Overeducation in the UK

by on October 9, 2011 at 2:05 am in Economics, Education | Permalink

Chevalier and Lindley have a new paper:

During the early Nineties the proportion of UK graduates doubled over a very short period of time. This paper investigates the effect of the expansion on  early labour market attainment, focusing on over-education. We define  over-education by combining occupation codes and a self-reported measure for the  appropriateness of the match between qualification and the job. We therefore  define three groups of graduates: matched, apparently over-educated and  genuinely over-educated; to compare pre- and post-expansion cohorts of graduates. We find the proportion of over-educated graduates has doubled, even though over-education wage penalties have remained stable. This suggests that the labour market accommodated most of the large expansion of university graduates. Apparently over-educated graduates are mostly indistinguishable from matched graduates, while genuinely over-educated graduates principally lack non-academic skills such as management and leadership. Additionally, genuine over-education increases unemployment by three months but has no impact of the number of jobs held. Individual unobserved heterogeneity differs between the three groups of graduates but controlling for it, does not alter these conclusions.

For the pointer I thank Alan Mattich, a loyal MR reader.

James October 9, 2011 at 4:29 am

Someone should undertake a similar study for Finland, where the minimum qualification for a large number of white-collar jobs is a Masters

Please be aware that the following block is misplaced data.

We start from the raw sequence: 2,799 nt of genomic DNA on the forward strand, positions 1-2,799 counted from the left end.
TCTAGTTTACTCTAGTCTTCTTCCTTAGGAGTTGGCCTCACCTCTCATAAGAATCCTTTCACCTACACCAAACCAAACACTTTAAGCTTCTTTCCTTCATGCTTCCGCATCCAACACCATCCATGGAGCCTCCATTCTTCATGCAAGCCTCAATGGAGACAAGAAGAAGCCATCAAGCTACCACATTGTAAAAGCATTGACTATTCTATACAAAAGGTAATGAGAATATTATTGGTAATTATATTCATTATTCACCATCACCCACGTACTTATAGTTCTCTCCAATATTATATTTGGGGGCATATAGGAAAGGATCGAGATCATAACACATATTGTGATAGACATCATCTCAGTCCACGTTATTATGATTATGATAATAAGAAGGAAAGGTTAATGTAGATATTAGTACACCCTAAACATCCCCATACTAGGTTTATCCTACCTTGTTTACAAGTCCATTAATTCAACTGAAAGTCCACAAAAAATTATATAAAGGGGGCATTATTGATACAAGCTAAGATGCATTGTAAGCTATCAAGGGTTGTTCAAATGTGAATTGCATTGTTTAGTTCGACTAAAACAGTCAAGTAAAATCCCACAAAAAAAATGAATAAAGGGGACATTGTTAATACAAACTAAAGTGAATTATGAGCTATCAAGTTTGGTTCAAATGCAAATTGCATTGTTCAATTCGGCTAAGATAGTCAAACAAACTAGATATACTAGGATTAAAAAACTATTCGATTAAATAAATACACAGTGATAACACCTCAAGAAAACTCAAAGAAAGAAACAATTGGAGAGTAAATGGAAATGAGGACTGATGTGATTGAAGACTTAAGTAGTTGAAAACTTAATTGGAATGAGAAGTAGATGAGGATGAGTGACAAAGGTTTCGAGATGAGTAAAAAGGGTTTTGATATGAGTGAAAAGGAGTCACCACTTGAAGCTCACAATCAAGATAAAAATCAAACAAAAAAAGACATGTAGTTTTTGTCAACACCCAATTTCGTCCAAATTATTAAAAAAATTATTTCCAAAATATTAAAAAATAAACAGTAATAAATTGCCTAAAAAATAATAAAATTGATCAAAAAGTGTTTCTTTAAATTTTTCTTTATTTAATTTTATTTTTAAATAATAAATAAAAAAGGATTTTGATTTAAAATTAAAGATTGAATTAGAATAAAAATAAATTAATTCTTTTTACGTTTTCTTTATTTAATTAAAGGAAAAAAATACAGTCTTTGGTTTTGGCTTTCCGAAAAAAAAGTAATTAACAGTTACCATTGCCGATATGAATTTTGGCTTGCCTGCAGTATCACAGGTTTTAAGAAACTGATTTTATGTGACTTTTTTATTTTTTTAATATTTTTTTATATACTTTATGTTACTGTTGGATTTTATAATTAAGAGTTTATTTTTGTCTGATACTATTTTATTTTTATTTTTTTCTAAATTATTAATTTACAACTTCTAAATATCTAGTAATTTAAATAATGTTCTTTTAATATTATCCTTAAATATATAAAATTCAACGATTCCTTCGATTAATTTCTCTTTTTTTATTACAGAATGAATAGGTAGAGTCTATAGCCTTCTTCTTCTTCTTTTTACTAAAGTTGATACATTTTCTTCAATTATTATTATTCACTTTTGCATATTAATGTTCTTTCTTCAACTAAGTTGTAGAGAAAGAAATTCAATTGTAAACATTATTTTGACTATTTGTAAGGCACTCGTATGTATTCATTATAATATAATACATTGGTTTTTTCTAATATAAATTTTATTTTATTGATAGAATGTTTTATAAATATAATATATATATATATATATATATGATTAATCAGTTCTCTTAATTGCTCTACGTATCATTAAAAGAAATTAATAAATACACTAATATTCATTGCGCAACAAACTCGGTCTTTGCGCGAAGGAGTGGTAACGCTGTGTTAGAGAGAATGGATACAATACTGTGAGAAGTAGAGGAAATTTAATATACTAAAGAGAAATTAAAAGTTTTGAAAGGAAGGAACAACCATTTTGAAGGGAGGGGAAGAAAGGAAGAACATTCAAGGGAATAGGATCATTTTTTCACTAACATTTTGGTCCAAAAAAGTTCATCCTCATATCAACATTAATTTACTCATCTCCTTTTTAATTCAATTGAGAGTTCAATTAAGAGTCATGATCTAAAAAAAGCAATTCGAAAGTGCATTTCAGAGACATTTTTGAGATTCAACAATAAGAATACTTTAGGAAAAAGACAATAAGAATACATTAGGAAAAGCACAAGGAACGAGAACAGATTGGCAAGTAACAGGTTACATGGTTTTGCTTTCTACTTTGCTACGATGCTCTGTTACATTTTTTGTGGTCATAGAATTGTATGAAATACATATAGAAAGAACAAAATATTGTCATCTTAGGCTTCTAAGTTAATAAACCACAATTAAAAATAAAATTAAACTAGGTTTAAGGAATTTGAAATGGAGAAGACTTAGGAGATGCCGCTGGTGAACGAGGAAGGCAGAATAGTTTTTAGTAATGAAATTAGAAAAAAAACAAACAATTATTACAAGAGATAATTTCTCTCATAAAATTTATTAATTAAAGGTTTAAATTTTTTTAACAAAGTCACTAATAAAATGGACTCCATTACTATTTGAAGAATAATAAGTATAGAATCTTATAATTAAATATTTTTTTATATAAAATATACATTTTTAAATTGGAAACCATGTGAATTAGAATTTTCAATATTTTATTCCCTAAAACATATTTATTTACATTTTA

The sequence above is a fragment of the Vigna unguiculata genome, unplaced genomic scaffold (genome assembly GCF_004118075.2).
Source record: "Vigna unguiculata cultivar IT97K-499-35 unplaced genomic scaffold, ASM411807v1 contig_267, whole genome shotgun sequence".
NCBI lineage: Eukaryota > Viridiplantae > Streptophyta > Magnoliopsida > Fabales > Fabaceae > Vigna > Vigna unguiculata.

prior_approval October 9, 2011 at 7:23 am

‘Over-educated?’

Best satire site on the web.

CBBB October 9, 2011 at 12:15 pm

How is it satire? If you invest more in education then the market demands then you’re over educated – from an economic perspective any way.

prior_approval October 9, 2011 at 1:38 pm

Not everything is measured (nor measurable) in economic terms.

Which is just one of the reasons this is one of the best satire sites on the web.

CBBB October 9, 2011 at 2:00 pm

Well that’s true but education is expensive and the reality is most people who enroll in institutions of higher education have a substantial economic motive behind their decision and what we’re seeing more and more is that the education is not paying off in terms of better or higher paying jobs.

Edward Burke October 9, 2011 at 9:44 pm

Does over-education necessarily kill innovation and entrepreneurship, too? If so, maybe our new hordes of the over-educated unemployed and underemployed can help foment a new middle ages and become “the new goliards”. Their satiric songs and banter can take on some suitable extra-ecclesial institutions (universities themselves? banks? media conglomerates? science and technology leviathans?), and in another eight hundred years someone can set some of their works to suitable orchestration.

Andrew' October 10, 2011 at 7:47 am

Education has an ROI. It may not be entirely economically quantifiable, but that is the place to start, especially considering the enormous endowment effect which will skew non-numerical analysis.

Floccina October 10, 2011 at 12:06 pm

I think that over-educated is a poor phrase but over schooling works. I think that you would agree that if we all spent all our time and money in school that would be too much schooling, so the question in how much money and time spend in school is optimal.

Andrew' October 9, 2011 at 7:48 am

We often hear about early retirement to open jobs. How much of education is postponing entering the workforce to keep the overcrowding down?

Bill October 9, 2011 at 8:10 am

Good point. Fellowships, RAships, etc. are a form of academic unemployment insurance during a down economy. Too bad we will be cutting NIH.

Andrew' October 10, 2011 at 7:54 am

Unfortunately, I don’t think we have countercyclical education policy, which is one place it makes sense.

JWatts October 10, 2011 at 2:30 pm

I’d say in general the US has a defacto countercyclical education policy. When the economy is slow a larger number of students decide to get advanced degrees. I’m not sure more money would change the situation much. After all, these are, in general, well educated and smart students or they wouldn’t be in that position. The only guarantee for spending more money is a result of having spent more money.